Obesity and COVID-19
Last updated: February 8, 2022
If you live with obesity, you have a higher risk of developing more serious illness from COVID-19.
Your physician can review your medical record to help you understand your personal risk. More information about obesity and COVID-19 is available from the Centers for Disease Control and Prevention (CDC).
Here are answers to some common questions you may have. This information might change as we learn more about COVID-19. If you have other questions, talk to your physician.
Frequently Asked Questions
- Am I more likely to get COVID-19 because I live with obesity?
- What can I do to stay healthy during the COVID-19 pandemic?
- What should I do if I live with obesity and have symptoms of COVID-19?
- If I have been exposed to someone who has COVID-19 but I do not have symptoms, what should I do?
If you live with obesity, you are not more likely to get COVID-19. However, you are more likely to get seriously ill from COVID-19.
The virus causes intense infection and inflammation in the body. This can place more stress on the body for people who live with obesity, as they often have chronic inflammation and other health conditions like diabetes, heart disease and heart failure. All of these diseases weaken the body’s ability to fight an infection like COVID-19.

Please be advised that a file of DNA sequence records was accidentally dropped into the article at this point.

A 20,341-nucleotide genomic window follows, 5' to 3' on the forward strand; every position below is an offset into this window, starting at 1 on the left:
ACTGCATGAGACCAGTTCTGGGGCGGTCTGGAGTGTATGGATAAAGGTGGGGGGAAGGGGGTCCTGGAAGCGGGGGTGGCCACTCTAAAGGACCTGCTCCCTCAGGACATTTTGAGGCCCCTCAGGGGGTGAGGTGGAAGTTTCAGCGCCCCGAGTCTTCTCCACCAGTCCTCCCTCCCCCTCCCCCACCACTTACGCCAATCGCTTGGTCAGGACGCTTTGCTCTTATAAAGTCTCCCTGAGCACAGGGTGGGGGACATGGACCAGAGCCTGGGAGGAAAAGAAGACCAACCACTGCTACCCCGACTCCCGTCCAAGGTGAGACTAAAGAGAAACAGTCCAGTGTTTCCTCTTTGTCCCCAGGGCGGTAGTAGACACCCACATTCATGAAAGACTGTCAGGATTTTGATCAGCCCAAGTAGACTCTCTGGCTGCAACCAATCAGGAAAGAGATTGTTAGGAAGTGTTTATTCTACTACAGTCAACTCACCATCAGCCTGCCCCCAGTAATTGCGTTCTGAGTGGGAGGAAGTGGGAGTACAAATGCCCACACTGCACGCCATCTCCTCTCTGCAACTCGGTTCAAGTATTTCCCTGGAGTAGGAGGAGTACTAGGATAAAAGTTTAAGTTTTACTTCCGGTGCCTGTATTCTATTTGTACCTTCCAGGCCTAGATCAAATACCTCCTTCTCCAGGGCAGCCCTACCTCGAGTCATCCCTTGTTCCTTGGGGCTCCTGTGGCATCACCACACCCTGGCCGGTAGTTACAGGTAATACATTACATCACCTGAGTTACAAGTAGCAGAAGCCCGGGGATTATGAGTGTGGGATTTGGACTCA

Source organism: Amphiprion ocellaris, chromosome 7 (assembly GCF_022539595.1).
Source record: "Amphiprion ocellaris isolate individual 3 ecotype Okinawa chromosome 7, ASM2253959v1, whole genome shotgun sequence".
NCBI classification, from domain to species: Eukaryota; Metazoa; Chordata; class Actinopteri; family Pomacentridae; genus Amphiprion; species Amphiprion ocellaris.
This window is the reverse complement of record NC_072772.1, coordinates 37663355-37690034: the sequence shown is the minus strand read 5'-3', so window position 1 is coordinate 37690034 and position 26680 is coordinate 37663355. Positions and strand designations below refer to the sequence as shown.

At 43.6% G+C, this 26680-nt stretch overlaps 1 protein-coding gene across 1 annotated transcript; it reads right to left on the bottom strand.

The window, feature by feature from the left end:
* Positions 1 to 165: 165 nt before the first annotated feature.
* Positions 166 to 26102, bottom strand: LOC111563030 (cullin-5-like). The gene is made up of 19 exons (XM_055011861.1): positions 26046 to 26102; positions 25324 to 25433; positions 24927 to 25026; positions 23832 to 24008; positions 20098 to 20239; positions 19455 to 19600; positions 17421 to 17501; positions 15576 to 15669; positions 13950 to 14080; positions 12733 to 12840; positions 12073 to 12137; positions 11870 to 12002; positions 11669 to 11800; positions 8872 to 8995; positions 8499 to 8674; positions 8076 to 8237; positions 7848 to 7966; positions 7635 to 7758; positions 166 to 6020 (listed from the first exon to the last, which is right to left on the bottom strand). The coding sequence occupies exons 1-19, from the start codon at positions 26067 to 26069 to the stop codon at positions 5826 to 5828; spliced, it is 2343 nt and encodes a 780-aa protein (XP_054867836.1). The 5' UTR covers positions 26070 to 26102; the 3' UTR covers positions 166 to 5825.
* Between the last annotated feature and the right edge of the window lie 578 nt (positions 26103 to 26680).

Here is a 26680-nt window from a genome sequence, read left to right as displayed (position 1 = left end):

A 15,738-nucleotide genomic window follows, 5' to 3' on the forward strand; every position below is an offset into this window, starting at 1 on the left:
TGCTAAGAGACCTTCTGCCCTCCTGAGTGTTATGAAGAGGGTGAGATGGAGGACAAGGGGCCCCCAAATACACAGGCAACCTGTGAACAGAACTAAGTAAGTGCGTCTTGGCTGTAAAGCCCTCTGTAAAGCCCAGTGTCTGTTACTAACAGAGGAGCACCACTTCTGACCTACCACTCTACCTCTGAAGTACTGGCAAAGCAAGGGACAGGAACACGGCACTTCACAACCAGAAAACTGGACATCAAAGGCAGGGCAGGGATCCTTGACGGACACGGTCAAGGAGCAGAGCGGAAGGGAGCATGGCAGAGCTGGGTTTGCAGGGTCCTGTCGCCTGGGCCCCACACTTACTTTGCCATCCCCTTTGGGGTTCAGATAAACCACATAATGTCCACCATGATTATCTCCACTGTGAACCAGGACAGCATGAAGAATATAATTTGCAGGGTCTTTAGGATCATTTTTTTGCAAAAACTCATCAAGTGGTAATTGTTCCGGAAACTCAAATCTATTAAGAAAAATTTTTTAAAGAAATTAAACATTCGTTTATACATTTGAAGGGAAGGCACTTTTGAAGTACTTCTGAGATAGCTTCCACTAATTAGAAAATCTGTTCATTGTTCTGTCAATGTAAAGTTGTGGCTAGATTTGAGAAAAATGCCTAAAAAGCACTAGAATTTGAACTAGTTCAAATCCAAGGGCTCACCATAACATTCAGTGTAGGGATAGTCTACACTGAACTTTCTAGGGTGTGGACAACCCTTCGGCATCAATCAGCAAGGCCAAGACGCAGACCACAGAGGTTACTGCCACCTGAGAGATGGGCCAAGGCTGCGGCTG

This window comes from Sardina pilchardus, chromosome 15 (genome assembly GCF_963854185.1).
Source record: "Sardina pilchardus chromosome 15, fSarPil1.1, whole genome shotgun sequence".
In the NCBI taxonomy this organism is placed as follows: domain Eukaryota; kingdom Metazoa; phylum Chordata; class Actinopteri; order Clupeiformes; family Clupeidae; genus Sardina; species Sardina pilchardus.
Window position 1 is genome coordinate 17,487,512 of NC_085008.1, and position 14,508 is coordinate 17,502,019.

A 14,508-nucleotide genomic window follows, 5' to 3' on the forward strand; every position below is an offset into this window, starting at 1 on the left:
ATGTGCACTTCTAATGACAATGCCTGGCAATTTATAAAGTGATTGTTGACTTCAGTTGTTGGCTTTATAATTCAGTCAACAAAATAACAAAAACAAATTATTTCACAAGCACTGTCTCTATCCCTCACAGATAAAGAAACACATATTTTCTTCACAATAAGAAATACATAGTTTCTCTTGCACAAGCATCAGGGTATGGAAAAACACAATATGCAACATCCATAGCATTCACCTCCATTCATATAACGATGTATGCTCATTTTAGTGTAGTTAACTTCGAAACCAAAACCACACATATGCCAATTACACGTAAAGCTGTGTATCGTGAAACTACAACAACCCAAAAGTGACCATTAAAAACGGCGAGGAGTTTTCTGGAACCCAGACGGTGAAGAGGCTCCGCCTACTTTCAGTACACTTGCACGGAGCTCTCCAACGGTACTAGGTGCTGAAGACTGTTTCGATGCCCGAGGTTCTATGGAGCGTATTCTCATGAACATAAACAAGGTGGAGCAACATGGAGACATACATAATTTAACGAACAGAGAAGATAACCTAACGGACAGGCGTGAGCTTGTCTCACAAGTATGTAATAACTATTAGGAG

The risk of severe COVID-19 illness increases sharply with elevated body mass index (BMI). Find your BMI by using the CDC’s Adult Body Mass Index Calculator Widget to determine if you are in the overweight or obesity range and at higher risk for severe COVID-19 illness.
Everyone should follow CDC guidelines to help prevent COVID-19 exposure and infection. We urge you to:
- Get vaccinated.
- Wear a mask.
- Physically distance.
- Eat well.
- Reduce stress.
- Get plenty of sleep.
Keep at least a 2-week supply of your medications. If you need a refill, call your physician or send a request through MyNM. While refilling your prescription, you can limit exposure to COVID-19 by using a mail-order service or drive-thru pharmacy. Or, have a caregiver pick up your medication.
If you have COVID-19 symptoms such as a fever, cough, sore throat or shortness of breath, you should be tested for COVID-19. Learn about your testing options in the COVID-19 Resource Center at nm.org/covid19.
The answer depends on many factors. Follow guidelines from the CDC.